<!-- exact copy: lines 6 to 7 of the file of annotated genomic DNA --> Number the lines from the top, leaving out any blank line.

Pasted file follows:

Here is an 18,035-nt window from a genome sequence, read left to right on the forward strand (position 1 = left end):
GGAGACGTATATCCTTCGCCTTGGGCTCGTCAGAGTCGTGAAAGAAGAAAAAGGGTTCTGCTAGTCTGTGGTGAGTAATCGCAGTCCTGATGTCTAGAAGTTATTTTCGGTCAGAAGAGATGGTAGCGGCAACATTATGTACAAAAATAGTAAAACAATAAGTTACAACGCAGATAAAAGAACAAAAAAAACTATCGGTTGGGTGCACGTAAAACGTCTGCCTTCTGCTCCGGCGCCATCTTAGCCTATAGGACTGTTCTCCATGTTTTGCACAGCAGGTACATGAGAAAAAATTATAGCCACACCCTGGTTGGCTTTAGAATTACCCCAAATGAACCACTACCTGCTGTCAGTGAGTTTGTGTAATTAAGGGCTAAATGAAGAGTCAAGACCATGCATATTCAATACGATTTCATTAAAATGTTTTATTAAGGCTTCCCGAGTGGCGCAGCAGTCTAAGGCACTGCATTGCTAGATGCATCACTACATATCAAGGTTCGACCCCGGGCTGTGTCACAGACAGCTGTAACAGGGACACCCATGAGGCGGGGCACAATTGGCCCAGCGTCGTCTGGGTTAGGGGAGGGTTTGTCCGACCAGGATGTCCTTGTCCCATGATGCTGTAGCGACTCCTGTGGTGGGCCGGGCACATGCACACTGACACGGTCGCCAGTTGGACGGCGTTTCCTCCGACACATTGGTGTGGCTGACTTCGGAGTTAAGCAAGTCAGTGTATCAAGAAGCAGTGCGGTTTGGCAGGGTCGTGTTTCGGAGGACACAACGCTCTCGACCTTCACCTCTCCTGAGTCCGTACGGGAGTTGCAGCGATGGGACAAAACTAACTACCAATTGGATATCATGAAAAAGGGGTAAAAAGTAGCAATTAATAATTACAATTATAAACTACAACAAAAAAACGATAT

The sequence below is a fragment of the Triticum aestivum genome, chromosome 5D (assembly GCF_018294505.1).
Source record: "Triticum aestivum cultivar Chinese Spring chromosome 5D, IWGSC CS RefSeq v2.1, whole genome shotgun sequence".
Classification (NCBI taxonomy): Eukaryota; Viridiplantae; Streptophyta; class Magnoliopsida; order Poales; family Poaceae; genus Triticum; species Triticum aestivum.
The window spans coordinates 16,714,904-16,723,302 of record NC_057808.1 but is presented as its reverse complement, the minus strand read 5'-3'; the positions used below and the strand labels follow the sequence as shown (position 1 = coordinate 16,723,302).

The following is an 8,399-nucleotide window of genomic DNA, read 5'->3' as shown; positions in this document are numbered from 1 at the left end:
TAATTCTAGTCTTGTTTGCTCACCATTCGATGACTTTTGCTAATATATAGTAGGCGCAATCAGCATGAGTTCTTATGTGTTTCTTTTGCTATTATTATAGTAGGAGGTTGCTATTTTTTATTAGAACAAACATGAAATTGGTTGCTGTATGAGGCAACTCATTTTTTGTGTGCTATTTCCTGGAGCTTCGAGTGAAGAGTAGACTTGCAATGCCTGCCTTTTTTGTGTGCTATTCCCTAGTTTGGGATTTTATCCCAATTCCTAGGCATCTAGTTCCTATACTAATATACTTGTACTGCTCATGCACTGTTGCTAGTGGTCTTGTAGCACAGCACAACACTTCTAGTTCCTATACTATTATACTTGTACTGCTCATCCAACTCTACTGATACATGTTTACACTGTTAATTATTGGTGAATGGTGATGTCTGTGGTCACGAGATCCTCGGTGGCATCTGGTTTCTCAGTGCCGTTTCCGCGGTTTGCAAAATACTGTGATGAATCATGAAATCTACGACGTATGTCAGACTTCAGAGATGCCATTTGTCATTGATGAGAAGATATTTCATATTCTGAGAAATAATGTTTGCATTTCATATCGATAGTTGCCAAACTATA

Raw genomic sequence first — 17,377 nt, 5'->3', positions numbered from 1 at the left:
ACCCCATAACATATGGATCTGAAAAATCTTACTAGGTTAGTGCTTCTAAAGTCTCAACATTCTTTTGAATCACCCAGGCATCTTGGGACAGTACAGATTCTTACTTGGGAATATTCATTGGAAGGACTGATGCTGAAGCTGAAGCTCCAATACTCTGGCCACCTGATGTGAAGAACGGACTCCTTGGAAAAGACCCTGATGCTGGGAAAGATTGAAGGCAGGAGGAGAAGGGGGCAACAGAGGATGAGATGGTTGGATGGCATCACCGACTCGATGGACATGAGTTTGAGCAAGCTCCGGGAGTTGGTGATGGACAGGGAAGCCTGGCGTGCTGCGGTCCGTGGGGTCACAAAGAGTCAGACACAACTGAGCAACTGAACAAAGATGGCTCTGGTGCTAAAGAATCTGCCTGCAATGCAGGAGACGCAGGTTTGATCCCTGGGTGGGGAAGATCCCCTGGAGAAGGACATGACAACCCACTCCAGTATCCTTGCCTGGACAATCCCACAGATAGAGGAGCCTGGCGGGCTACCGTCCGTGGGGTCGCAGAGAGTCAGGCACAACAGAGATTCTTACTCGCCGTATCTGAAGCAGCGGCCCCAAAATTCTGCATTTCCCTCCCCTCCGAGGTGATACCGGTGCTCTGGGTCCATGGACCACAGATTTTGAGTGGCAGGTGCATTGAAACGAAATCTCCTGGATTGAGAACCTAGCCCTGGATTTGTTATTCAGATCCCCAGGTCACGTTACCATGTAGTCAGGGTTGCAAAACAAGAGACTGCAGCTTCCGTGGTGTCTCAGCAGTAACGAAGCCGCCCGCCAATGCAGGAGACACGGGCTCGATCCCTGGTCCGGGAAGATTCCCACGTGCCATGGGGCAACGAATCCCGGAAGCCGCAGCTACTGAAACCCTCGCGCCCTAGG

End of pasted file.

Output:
The window spans coordinates 16,714,904-16,723,302 of record NC_057808.1 but is presented as its reverse complement, the minus strand read 5'-3'; the positions used below and the strand labels follow the sequence as shown (position 1 = coordinate 16,723,302).

The following is an 8,399-nucleotide window of genomic DNA, read 5'->3' as shown; positions in this document are numbered from 1 at the left end: